MESA, Ariz. -- Jalen Lemons, 15, promised he was going to hit a home run. Jose Alvarado, 15, didn't want to let go of the catcher's mitt that Kyle Schwarber gave him."Being here is awesome," Alvarado said. "It was my first plane ride ever. That was an experience. And this
MESA, Ariz. -- Jalen Lemons, 15, promised he was going to hit a home run. Jose Alvarado, 15, didn't want to let go of the catcher's mitt that Kyle Schwarber gave him.
"Being here is awesome," Alvarado said. "It was my first plane ride ever. That was an experience. And this is my first time in Arizona ever."
• Spring Training information
Lemons and Alvarado were part of the RBI (Reviving Baseball in Inner Cities) Junior All-Star team from Chicago that was treated to a Spring Training weekend. The players and coaches arrived Friday night, then played against an Arizona RBI team on Saturday at Sloan Park. They worked out with the Cubs players later Saturday, then watched the Cactus League game in Goodyear against the Indians.
"They're getting an experience that they've never had before and possibly may never have again," Cubs manager Joe Maddon said. "That's part of our responsibility to make it possible."
Most of the kids were from the South Side of Chicago, which is White Sox territory.
"It's all about kids," Maddon said. "If they choose to be White Sox fans, I don't care. Just that they want to play baseball, they want to get involved, that's what matters."
Chicago coach Ernest Radcliffe said the players were surprised by the trip during a Skype message.
"Anthony Rizzo comes on, and he's like, 'Hey, guys, how are you doing? I'm Anthony Rizzo,' and everybody knew who he was, of course," Radcliffe said.
The players had been told there would be a clinic, but Rizzo then described the weekend's events. American Airlines flew the team to Arizona, and Starwood took care of the accommodations.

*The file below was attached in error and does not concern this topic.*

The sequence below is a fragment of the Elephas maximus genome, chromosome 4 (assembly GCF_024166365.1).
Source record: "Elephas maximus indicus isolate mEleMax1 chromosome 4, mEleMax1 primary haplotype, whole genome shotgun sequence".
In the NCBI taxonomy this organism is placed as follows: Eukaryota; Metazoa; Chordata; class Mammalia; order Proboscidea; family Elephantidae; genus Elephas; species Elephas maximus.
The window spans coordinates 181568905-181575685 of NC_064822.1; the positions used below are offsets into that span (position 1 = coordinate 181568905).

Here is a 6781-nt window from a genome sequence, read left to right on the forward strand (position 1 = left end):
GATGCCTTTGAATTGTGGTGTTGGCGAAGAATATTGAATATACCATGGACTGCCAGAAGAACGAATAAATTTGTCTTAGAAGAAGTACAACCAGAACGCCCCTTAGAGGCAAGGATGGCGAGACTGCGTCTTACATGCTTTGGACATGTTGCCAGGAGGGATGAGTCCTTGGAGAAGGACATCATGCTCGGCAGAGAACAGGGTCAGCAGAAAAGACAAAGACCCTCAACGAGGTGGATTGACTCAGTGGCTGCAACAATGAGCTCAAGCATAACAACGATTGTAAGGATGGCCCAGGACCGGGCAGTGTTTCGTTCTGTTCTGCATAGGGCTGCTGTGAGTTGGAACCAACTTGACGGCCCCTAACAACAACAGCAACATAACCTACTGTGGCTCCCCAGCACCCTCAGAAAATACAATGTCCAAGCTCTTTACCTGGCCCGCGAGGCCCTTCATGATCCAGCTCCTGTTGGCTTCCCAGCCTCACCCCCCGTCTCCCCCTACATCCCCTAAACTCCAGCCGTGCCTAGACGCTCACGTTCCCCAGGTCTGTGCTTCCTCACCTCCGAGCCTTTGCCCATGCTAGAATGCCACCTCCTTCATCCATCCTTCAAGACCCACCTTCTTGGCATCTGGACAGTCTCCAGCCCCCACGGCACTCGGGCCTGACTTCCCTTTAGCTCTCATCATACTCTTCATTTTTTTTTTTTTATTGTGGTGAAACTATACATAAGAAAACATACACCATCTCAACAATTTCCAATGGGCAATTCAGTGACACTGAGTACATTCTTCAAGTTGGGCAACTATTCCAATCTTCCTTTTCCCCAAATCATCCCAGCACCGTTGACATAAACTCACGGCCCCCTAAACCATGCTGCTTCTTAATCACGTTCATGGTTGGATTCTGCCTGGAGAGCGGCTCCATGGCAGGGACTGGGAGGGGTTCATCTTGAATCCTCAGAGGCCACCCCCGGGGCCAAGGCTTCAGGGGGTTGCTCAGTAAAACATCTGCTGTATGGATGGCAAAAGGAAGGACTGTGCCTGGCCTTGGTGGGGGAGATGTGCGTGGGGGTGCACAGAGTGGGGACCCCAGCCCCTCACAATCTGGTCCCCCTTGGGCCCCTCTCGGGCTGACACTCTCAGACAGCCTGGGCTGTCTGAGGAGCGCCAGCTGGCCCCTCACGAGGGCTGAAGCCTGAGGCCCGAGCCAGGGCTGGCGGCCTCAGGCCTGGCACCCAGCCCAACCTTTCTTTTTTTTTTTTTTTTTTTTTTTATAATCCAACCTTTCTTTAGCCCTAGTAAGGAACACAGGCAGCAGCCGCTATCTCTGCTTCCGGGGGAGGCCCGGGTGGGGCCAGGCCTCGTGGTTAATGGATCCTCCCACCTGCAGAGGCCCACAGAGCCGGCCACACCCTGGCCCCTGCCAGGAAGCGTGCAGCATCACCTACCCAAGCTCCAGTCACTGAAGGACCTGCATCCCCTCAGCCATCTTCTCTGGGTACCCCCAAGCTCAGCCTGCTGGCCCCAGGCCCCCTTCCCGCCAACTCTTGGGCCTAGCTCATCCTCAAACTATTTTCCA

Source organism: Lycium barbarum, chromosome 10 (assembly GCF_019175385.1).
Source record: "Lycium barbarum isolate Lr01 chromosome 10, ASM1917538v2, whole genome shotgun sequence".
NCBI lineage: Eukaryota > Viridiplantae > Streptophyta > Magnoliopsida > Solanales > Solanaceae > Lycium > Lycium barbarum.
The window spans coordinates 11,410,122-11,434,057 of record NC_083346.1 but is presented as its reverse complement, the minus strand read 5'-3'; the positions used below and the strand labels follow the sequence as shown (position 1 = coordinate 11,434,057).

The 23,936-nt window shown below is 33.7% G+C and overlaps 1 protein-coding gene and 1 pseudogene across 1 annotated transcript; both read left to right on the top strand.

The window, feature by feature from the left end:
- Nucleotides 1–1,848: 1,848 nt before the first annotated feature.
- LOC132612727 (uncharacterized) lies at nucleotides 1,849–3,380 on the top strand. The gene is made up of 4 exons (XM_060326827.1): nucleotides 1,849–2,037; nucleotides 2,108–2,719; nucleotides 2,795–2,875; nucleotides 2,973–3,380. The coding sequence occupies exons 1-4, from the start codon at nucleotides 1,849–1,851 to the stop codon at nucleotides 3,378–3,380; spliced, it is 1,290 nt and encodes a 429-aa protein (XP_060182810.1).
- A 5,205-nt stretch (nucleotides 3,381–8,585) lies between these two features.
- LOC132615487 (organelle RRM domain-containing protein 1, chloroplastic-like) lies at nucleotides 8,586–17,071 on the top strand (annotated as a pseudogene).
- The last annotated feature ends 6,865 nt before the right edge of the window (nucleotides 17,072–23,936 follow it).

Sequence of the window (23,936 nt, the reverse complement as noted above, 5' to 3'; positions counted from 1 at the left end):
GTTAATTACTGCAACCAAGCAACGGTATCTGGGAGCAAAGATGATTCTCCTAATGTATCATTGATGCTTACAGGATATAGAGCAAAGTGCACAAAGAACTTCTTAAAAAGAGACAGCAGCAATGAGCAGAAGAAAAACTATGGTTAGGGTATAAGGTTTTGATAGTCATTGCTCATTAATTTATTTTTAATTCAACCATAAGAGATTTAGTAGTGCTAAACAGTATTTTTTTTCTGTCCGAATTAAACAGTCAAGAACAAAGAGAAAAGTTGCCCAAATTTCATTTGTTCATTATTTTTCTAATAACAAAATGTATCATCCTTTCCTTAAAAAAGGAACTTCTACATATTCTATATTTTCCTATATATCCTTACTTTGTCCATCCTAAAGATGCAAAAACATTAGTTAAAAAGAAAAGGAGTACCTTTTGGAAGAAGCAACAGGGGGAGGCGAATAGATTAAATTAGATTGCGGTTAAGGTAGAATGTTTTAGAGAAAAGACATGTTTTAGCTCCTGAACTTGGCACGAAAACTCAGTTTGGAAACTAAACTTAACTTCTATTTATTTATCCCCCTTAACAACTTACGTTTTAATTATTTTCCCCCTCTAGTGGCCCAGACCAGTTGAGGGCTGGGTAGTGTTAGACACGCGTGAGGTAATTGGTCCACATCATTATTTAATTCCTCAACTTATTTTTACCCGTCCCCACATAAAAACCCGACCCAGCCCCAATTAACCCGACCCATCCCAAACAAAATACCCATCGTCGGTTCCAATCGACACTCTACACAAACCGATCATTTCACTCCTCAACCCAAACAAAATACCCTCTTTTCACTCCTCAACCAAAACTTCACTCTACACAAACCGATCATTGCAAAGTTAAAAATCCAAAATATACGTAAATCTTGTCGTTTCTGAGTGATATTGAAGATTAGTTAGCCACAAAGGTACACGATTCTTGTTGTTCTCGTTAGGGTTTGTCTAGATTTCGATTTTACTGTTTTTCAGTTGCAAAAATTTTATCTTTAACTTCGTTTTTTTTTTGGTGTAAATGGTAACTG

"Some of these kids have never been outside of Chicago," Radcliffe said.
Schwarber and Cubs reliever Pedro Strop met with the players, answered questions and gave some tips. Schwarber, who grew up in Ohio, told the players that he had high school friends who were more athletic than he was but made bad decisions in their lives and never had the opportunity to go pro.
"It looks like you guys have good people around you," Schwarber said. "Keep making good decisions, and it'll all work out."
The players were surprised when Schwarber said he used to play football. They wanted to know how he got out of a slump, and about catching techniques. The kids asked Strop how fast he could throw a fastball and his salary.
"I used to play shortstop," Strop said. "That's the reason I became a pitcher was because I couldn't hit. I'm a way better pitcher."
Lemons told the coaches and anyone who would listen that he planned on hitting a ball out of Sloan Park.
"I've got to," Lemons said, smiling. "This is past cool -- this is unbelievable."
In his first at-bat, Lemons was hit by a pitch, and lifted from the game. He was fine, and was able to get another at-bat. This time, he came through on his promise, launching a ball that rolled to the wall for an inside-the-park home run.
Carrie Muskat is a reporter for MLB.com. She writes a blog, Muskat Ramblings. You can follow her on Twitter @CarrieMuskat and listen to her podcast.